One brick-and-mortar retailer is defying the odds in the otherwise crumbling mall landscape. What can event planners learn from its strategy? (Photo Credit Adobe Stock/tputman151)

Years ago, I questioned the wisdom of moving to a town where a brand-new mall had opened only 10 minutes from our house. At the time, my daughters, then a preteen and teenager, wanted to be driven there all the time.

That was then. Today, many malls are becoming empty shells — two big-box anchor stores have recently vacated the mall we used to frequent. There are a number of reasons for this, including the explosion of online shopping, changing consumer behavior, and economics.

Mark Cohen, director of retail studies at Columbia Business School, told The Washington Post in a recent story that store closures have accelerated over the past decade since the Great Recession, “and now we’re left with hundreds of ‘zombie malls’ — properties that are still operating but are clomping around more dead than alive.”

Parallels can be drawn between traditional retailing and convention models, both of which are marketplaces. What can the business events industry learn from retailers’ struggles?

One place to look is a bright spot: Bath & Body Works. According to another Washington Post story, the scented lotions and candles retailer, which only operates in malls, has reported 40 straight quarters of sales growth and “continues to attract new customers at a time when mall visits are dwindling.” Its stellar performance confounds retail analysts.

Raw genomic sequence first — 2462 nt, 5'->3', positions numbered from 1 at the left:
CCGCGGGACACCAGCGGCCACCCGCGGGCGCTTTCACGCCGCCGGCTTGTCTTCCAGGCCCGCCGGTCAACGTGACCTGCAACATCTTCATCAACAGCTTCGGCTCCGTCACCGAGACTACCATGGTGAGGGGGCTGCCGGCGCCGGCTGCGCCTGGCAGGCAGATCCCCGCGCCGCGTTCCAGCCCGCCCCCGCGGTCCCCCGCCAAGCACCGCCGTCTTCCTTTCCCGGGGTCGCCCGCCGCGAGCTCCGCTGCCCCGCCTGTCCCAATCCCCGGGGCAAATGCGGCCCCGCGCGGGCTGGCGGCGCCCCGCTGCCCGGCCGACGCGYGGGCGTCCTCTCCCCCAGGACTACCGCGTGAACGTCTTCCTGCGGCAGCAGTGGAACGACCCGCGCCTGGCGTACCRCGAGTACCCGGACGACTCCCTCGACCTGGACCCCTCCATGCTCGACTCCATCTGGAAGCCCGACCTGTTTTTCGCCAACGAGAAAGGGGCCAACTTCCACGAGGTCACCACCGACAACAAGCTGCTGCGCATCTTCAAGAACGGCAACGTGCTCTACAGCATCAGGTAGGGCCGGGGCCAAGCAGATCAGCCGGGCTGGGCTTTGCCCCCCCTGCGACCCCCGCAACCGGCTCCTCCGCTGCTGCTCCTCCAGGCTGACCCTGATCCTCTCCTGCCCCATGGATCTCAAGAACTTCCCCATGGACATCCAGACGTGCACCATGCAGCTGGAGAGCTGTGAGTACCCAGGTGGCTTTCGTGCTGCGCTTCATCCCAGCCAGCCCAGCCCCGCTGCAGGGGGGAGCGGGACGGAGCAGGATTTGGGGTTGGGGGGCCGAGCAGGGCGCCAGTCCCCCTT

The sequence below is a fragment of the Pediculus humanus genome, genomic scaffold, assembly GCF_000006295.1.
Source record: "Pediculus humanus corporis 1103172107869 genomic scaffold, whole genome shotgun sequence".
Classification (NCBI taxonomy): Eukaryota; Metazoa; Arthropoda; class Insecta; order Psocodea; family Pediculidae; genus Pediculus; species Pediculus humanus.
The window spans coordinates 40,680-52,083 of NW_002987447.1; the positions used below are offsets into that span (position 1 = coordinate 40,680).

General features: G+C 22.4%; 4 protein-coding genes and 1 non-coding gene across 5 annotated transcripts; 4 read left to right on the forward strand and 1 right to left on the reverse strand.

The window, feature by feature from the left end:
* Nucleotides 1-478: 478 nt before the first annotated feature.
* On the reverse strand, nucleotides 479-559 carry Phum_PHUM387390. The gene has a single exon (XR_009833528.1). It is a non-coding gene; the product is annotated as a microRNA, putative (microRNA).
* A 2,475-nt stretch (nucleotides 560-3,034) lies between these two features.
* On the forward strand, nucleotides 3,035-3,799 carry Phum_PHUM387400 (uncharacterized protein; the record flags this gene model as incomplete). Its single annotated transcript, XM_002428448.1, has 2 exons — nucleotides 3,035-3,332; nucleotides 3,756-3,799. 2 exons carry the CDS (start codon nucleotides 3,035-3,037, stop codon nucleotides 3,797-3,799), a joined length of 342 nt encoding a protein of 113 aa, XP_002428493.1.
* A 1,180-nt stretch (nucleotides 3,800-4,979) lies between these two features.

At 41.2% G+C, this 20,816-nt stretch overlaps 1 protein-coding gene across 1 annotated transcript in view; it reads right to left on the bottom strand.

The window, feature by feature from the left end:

What the store has in its favor, for one, is the experience factor. You can’t sniff a website. Fans of the brand — from teens to baby boomers — look forward to visiting the stores, where they can test samples. It’s similar to the difference between consuming educational content online and participating in a well-designed experiential event. Nicholas Coe, Bath & Body Works’ chief executive, told investors that it has become “a ludicrously powerful brand” by constantly assessing and reassessing its business. Stores are like testing labs, where executives experiment with new floor plans, prices, and products to figure out what its customers want.

“Our brand has a very, very clear point of view,” Coe said in the Post. “You’re not wallowing in ambiguity when you walk into one of our stores.” Similarly, it’s the events that have a strong editorial voice and aren’t afraid to take risks that are more likely to thrive. But perhaps more key to an event’s future is the balance that Bath & Body Works has struck, according to Coe, between “prestige” and affordability.

A “prestigious” conference is one that delivers high-level, thought-provoking content — which is a challenge, especially when you need to keep a lid on costs. A recent Wired article — “Science Conferences Are Stuck in the Dark Ages” — noted that it can be prohibitively expensive to attend scientific conferences, making them less than inclusive events for many. Their pricing model — in addition to the dated, one-way educational formats cited in the opinion piece — is overdue for an overhaul. As Bath & Body Works execs would say, it’s all about assessing and reassessing the business.

Michelle Russell is editor in chief at Convene.